What is novel about the current work by England et al. is that they construct a simulation which isolates the effect of the increasing wind strength on the mixing of heat into the ocean. Furthermore, they find that while climate models can capture this type of variability, they cannot reproduce the size of the strengthening in trade winds which appear unprecedented in the observational record. What is also intriguing is that these changes are the opposite to the anticipated long term decline in the atmospheric "Walker" circulation in a warming world based upon robust physics and detailed simulations.
An important question, not tackled by the recent study, is: why are these winds increasing? The sea surface patterns generated by the increasing trade winds cause waters to cool in the east Pacific and warm in the west Pacific which in turn can drive further strengthening in the trade winds: a vicious cycle. Therefore it is somewhat of a chicken and egg problem; which is driving which? And are these unprecedented changes associated with rising greenhouse gases or changes in other radiative forcings such as aerosol pollution or solar irradiance? Or are they generated by unforced, chaotic (but slow) fluctuations of the ocean?
The implications or these changes could be substantial. It would be surprising if these large changes in atmospheric and ocean circulation over the last 2 decades (including also a potentially long-term decline in the Atlantic ocean circulation), have not already disrupted our weather patterns. The map shows this seasons sea surface temperature departures from normal (from NOAA), with a cool East Pacific and unusual patterns over the north Pacific and north Atlantic that are associated with this seasons extreme weather, including drought in California, intense cold in eastern north America and flooding in the UK and Europe. It is unknown at present how long this strengthening of the Pacific trade winds will continue. Constructing projections of the future, the authors find that the current hiatus in global surface temperature will continue as long as the trade winds continue to strengthen. However, following an expected reversal of the trend, the planet can expect rapid warming of the surface to resume in response to the continued rises in greenhouse gas concentrations.
December 2013 Christmas Eve Storm
Strong winds and heavy, driving and continuous rain hit the UK during the pre-Christmas period causing power cuts and travel disruption. The Met Office radar (right) shows the complex series of fronts and troughs including squall lines of intense rainfall and high winds.
Nearly 40mm of rainfall was measured in 18 hours by the automatic rain-gauges at the University of Reading Meteorology field site with a peak wind gust of about 34 m/s (122 km/hour) just after midnight in the early hours of the 24th December, the second and strongest wave of high winds associated with the trailing cold front (see synoptic chart below).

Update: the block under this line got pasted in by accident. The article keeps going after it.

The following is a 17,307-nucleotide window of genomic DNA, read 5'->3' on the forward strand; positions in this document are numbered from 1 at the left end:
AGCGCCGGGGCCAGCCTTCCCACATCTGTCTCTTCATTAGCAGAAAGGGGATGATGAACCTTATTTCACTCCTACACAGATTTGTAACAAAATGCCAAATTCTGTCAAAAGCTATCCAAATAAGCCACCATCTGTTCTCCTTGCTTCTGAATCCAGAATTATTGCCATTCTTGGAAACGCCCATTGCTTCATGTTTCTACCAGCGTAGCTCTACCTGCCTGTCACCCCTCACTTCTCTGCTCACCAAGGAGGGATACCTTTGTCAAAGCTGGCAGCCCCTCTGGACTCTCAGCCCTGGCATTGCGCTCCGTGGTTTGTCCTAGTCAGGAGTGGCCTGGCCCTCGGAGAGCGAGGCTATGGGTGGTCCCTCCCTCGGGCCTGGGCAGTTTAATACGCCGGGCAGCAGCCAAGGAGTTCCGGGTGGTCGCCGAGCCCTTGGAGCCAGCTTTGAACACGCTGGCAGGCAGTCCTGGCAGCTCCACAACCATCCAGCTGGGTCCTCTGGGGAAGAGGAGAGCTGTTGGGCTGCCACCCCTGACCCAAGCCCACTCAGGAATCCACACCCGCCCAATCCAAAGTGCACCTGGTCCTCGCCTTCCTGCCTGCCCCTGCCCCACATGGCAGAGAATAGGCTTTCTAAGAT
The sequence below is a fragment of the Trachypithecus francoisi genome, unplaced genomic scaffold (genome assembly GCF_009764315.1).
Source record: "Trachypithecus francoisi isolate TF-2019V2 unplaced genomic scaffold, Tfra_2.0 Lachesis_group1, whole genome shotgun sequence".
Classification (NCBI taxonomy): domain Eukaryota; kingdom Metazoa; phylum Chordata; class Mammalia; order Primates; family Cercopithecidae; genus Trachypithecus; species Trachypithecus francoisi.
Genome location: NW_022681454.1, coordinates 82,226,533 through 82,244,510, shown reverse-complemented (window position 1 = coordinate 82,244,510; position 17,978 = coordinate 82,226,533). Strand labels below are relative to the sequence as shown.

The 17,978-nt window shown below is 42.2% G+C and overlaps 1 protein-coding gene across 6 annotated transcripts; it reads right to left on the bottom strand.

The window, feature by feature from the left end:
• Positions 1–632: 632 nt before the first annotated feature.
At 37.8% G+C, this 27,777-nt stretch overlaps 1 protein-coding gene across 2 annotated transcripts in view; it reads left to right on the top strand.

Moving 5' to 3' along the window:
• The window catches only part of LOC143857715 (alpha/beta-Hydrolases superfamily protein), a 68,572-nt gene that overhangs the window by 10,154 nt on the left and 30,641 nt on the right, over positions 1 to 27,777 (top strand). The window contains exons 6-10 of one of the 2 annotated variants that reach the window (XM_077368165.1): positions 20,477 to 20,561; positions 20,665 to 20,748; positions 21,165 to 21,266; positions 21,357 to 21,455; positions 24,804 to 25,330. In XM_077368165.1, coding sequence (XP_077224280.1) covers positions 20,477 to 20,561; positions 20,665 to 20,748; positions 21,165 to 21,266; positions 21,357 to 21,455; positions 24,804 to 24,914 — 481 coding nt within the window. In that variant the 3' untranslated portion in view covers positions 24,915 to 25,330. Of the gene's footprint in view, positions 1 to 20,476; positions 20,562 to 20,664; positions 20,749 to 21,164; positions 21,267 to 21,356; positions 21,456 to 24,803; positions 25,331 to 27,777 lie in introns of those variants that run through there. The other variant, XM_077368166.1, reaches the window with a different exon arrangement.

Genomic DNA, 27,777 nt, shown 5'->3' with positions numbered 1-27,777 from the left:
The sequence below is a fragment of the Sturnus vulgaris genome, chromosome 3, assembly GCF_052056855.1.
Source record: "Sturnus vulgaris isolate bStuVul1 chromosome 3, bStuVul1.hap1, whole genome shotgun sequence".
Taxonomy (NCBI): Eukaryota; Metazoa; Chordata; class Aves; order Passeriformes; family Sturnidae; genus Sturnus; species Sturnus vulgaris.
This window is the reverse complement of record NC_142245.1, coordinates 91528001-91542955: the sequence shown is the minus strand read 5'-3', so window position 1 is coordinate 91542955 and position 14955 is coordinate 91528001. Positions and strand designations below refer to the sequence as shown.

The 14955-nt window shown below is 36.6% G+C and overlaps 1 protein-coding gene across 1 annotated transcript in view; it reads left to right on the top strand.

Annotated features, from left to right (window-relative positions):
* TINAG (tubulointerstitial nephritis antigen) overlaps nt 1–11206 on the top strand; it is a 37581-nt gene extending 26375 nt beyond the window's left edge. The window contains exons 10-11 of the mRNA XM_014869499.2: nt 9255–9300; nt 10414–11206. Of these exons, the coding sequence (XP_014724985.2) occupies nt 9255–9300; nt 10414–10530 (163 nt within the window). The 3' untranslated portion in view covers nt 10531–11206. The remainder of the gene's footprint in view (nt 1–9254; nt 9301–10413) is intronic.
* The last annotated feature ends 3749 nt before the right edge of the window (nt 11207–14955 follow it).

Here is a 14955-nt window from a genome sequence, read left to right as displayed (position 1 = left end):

The low pressure area was around 935 mb just to the west of the Scottish Islands, close to a record for the UK (see Eddy Graham's Hebridean blog and a discussion by Christopher Burt on wunderground.com). However, some of the strongest winds battered southern coastal counties of England, associated with the tightly packed isobars ahead of the cold front. It is worth noting that the storm was very well predicted by the Met Office as can be seen from the 72 hour forecast synoptic chart made on the 21st December below.
The storm developed and deepened rapidly as predicted by the Met Office forecast, aided by an extremely strong jet stream, possibly associated with the cold sea surface temperature anomaly in the north Atlantic off the coast of Newfoundland and associated strong gradient in temperature between warm sub tropical regions and cold sub-Arctic regions. The contrast between warm and cold was particularly evident over North America with temperatures at one point reaching 21oC in New York compared to -7oC in Montreal just 500km away (see discussion by Peter Gibbs on BBC Weather). The strength of the jet stream appeared unprecedented at midnight going into the 24th with winds exceeding 250 miles per hour according to Met Desk.
Another storm is predicted to hit the UK on Friday the 27th December but thankfully it looks less severe than the one described above [UPDATE: it was strong enought to blow down my fences!].
As a final thought, a recent comment in Nature Geosciences by Jon Robson and colleagues from the University of Reading may have implications for the North Atlantic jet stream and UK weather (see discussion on Ed Hawkins' Climate Lab Book blog). A slowing of the North Atlantic overturning ocean circulation, long predicted by climate model simulations into the future, may have begun according to a detailed analysis of observations and simulations.
This slow but immense ocean circulation transports vast amounts of heat northwards into the North Atlantic. The predicted slowing of this circulation in response to fresh water input from melting ice and increased precipitation and river flow associated with a warming climate, could plausibly cause an increase in the atmospheric temperatre difference between the warm sub tropics and the cold sub Arctic, with albeit far from certain implications for the strength and position of the jet stream and UK weather patterns. A continued slowdown in the Atlantic Meridional Overturning Circulation could also reduce the number of Atlantic Hurricanes and increase the risk of drought in north Africa.